Driven in part by owner Bradley Cannings’ passion for the game, H2O have always had close ties with the Exeter Chiefs Rugby Team, stretching right back to the last millennium. As the team has elevated itself nationally, the opportunities for H2O to support them have increased too.
Many favours and victories later, H2O found themselves being asked to help out with the Chiefs biggest coup yet – the Rugby World Cup. As the Chiefs are now a major player in the National Game, they have the stadium and facilities to support the game at the highest levels. This meant that they were selected to host several international teams during the Rugby World Cup in 2015.
Naturally there was not room for the Chiefs plus three international teams to train at Sandy Park, so the Chiefs to more humble grounds but still had a season of top level games to play and they needed to stay on top of their training.
H2O were approached with a simple remit – the players needed to continue training and their post-match recovery and therapy is essential to this. The chosen system was the TidalFit PRO EP15 from Artesian Spas; a 15’ trainer with pretty much every option ticked – from rowing bars to upgraded LED Dynabrite lighting, extra jetted seats and an increased performance package. All in all, the retail price weighed in at £25,000 – without the options the list price is £21,995.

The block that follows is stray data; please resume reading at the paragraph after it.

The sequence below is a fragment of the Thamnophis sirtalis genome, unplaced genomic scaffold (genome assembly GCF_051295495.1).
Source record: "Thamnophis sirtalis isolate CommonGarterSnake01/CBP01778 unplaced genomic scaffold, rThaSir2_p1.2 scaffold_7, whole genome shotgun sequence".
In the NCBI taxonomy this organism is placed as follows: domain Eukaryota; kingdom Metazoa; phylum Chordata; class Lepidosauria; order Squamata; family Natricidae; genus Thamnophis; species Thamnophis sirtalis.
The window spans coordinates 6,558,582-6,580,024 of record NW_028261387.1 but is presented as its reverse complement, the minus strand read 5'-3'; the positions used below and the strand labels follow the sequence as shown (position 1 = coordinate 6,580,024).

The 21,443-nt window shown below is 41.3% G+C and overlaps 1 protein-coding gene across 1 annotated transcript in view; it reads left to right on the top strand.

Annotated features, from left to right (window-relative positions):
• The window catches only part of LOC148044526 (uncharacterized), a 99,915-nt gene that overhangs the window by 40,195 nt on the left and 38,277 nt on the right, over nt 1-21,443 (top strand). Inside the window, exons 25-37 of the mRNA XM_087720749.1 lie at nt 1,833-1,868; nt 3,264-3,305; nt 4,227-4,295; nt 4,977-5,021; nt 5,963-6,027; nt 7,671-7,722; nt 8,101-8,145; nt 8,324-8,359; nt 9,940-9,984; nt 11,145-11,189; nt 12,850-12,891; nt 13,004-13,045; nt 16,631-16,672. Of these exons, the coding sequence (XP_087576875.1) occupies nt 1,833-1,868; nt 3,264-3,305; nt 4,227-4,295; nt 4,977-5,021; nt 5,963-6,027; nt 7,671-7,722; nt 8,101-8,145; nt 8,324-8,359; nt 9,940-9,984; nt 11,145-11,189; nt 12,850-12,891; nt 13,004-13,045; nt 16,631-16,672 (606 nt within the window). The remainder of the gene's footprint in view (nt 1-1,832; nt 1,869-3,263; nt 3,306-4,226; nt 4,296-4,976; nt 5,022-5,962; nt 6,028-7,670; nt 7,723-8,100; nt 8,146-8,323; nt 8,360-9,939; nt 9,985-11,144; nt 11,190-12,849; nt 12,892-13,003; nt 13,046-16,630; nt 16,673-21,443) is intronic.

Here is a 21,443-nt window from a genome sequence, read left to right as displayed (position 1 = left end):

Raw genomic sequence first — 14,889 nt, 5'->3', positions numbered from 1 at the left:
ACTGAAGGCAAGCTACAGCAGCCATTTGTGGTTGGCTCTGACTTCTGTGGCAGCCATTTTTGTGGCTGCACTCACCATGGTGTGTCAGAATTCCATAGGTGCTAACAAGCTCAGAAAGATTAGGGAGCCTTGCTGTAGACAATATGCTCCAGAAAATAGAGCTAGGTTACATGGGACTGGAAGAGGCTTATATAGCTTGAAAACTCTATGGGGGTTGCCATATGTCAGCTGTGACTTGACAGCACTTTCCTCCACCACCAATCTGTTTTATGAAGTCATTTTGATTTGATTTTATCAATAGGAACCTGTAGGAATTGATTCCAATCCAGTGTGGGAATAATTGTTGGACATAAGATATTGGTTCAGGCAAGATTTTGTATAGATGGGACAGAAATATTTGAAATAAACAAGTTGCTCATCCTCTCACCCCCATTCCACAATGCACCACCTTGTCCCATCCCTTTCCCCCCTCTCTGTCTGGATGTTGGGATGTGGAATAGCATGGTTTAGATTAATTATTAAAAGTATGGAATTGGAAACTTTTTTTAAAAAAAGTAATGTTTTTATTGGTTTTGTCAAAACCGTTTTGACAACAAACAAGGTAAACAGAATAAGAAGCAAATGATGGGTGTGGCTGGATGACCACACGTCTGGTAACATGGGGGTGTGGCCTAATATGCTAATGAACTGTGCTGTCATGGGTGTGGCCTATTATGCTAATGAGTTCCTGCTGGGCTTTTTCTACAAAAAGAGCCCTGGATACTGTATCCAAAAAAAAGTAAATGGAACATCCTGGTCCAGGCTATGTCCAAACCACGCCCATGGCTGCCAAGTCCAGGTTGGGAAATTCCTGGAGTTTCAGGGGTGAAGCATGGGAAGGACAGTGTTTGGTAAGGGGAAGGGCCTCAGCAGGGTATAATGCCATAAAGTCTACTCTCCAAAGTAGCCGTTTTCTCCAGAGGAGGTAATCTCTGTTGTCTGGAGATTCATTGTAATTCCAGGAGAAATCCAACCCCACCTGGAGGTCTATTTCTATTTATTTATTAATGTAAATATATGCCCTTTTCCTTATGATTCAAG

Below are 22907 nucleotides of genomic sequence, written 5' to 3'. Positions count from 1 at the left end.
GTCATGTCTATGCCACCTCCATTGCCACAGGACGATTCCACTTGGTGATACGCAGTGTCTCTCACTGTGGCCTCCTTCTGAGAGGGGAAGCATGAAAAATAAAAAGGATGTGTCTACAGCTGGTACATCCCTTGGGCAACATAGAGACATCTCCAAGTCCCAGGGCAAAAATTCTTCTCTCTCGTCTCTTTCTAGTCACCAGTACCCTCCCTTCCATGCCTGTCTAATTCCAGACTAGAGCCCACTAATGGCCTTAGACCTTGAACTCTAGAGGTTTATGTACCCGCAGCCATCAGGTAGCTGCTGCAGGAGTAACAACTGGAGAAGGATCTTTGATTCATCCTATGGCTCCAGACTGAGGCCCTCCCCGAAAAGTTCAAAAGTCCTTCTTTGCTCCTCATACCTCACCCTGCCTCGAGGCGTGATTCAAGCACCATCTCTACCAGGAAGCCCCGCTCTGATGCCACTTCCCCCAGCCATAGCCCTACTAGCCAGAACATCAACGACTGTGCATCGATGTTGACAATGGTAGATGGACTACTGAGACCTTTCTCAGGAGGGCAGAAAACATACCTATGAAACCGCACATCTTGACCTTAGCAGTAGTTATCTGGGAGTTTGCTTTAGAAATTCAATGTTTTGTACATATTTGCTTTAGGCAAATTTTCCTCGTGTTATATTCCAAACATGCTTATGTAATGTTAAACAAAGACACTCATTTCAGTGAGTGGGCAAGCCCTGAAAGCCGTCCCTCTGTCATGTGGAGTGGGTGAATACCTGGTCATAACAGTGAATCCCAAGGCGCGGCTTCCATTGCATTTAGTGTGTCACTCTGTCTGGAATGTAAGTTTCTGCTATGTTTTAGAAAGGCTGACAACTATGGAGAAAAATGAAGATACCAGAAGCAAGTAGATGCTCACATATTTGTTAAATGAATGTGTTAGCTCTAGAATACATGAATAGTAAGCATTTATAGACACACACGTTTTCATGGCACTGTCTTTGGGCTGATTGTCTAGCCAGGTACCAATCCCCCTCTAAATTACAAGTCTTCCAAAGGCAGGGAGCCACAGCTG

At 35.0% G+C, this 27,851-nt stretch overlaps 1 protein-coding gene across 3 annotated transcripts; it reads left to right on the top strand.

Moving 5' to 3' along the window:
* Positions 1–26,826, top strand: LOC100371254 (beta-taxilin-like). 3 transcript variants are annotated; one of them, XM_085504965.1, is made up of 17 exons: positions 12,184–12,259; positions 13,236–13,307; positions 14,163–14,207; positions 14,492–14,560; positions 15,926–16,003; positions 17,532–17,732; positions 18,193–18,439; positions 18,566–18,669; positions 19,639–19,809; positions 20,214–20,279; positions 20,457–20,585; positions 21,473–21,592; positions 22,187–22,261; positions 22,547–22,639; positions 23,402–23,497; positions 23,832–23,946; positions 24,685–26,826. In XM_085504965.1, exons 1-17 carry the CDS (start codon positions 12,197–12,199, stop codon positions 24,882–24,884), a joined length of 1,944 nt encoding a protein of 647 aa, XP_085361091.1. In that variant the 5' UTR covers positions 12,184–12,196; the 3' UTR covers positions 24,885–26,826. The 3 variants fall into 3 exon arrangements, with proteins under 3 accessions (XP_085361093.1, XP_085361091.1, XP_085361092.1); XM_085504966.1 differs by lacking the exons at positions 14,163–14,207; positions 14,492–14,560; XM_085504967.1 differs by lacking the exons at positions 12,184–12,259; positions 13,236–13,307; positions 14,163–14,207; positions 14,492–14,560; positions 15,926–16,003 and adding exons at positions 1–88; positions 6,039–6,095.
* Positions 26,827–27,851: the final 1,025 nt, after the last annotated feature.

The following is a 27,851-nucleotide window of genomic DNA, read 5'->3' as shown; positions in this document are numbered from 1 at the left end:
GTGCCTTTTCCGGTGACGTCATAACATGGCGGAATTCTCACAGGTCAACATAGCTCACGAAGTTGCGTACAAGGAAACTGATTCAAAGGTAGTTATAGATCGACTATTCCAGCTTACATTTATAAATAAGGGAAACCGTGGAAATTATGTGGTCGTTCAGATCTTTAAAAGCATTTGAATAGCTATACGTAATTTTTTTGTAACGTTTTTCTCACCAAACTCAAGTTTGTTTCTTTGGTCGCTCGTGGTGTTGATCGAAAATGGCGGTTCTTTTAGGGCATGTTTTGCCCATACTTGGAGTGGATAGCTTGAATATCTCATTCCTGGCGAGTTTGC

Immediately post training and match, each player spends ten minutes stood up in the swim spa performing various exercises, alternating with ten minutes in the gym on the exercise bike and running machine.
“We had to choose our location carefully; we couldn’t lay a concrete pad and after the Tidal Fit was removed, the grounds will have to be returned to use,” explains Dan Johnson of H20.
“We chose a hard standing usually reserved for the groundsman’s tractor, it was levelled & then a temporarily deck was built. We topped this in marine-grade plywood.”
Dan adds: “By the next morning the TidalFit was up to temperature and following a hand-over session with 25 rugby players and coaches it began receiving what the trade refer to as a ‘hammering’.”